Already, today’s cars have AEC features. For instance, Ford has a few models that will self-park, even in a tight space. Radar, cruise control and GPS now come standard or as an option in most cars. And a few even have adaptive cruise control which slows the car down when it gets too close to a car ahead.
Why Autonomous Electric Cars (AECs) will Transform the Automobile Industry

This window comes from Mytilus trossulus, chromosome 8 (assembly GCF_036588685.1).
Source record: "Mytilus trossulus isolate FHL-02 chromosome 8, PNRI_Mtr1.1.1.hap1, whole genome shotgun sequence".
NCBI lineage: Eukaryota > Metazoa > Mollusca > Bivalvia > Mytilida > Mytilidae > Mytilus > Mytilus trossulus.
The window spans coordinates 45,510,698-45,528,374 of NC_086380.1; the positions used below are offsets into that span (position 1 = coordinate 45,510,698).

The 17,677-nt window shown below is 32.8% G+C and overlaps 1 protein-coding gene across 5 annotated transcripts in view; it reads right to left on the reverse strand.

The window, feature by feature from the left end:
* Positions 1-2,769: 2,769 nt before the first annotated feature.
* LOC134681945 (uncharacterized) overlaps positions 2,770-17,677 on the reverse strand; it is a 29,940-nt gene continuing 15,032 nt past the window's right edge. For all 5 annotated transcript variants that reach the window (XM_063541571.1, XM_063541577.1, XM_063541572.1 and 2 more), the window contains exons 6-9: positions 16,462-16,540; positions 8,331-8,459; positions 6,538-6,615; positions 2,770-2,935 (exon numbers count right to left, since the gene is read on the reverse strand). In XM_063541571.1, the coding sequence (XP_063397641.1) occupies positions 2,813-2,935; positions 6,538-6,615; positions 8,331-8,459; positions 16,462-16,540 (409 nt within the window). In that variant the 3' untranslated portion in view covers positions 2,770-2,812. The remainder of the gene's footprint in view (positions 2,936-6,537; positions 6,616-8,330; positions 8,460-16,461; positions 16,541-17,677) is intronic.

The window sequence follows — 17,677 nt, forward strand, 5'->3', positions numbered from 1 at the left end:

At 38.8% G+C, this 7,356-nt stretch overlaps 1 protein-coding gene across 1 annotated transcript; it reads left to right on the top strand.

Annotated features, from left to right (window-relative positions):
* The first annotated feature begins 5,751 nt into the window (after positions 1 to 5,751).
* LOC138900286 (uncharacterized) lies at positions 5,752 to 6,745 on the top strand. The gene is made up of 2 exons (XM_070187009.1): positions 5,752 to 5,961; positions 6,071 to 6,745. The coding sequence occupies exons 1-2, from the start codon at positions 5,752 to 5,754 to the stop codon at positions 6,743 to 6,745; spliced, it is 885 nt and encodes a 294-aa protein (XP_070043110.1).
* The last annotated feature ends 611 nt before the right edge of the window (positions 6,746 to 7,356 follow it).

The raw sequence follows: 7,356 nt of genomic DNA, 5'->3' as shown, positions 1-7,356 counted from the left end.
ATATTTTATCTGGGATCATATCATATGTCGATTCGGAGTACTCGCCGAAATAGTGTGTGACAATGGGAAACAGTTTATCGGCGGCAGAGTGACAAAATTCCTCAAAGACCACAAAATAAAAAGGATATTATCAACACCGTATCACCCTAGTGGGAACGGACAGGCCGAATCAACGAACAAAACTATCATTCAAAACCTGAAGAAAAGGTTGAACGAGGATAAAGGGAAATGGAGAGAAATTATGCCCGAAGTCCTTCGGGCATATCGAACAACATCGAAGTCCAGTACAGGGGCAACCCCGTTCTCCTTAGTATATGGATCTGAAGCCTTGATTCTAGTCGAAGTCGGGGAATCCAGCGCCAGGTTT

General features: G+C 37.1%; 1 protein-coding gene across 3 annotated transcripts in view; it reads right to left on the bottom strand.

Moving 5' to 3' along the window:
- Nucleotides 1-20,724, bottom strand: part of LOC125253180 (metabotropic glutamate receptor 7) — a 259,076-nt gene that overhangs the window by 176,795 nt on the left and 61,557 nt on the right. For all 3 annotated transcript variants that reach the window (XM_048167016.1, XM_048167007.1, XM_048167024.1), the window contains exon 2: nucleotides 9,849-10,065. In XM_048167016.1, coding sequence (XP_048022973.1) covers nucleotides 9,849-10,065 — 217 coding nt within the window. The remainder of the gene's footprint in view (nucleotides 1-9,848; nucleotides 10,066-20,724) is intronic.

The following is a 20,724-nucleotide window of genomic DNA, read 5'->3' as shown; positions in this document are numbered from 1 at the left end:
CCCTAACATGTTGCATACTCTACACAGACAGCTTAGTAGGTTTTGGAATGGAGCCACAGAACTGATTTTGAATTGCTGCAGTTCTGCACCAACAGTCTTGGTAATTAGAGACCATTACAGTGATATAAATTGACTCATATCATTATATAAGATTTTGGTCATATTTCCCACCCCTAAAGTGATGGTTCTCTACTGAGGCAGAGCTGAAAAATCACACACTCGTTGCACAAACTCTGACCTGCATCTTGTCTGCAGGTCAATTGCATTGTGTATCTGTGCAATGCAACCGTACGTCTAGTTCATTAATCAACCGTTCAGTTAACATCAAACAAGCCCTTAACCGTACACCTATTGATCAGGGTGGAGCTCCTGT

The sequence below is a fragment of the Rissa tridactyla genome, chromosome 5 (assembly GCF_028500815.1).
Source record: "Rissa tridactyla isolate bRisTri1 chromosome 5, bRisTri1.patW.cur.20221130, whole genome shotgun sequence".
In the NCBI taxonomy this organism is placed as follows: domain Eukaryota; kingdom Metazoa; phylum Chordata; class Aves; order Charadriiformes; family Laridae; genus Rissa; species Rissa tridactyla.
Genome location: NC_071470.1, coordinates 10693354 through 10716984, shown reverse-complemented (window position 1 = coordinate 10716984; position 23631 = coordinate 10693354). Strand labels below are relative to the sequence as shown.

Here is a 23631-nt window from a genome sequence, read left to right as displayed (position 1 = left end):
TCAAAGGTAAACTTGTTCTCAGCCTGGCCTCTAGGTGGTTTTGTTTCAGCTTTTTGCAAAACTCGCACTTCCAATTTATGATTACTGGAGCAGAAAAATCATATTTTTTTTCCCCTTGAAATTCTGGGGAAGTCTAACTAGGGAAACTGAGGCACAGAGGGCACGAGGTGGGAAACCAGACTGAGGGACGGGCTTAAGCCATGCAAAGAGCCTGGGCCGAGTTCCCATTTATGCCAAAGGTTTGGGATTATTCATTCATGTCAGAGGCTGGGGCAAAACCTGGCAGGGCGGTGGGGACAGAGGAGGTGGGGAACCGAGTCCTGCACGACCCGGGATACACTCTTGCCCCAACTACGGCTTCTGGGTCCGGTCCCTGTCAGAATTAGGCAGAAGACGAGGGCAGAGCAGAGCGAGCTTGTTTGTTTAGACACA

Two of the most important drivers of change are cost savings and user benefits. Assuming the technology is perfected, AECs offer multiple ways to achieve both. Cost savings will result from fewer accidents as the AEC won’t get drunk, won’t fall asleep, and won’t misjudge a turn. According to the World Health Organization, traffic accidents worldwide cause 20 to 50 million injuries and 1.24 million deaths each year plus hundreds of billions of dollars in damages to autos and other property. The cost of a traffic accident persists long after the accident is over in the form of insurance claims, legal disputes, etc. If AECs are dominant, traffic can be automatically routed, resulting in reduced congestion and fuel consumption. Taxis and trucks might not require a driver creating labor savings.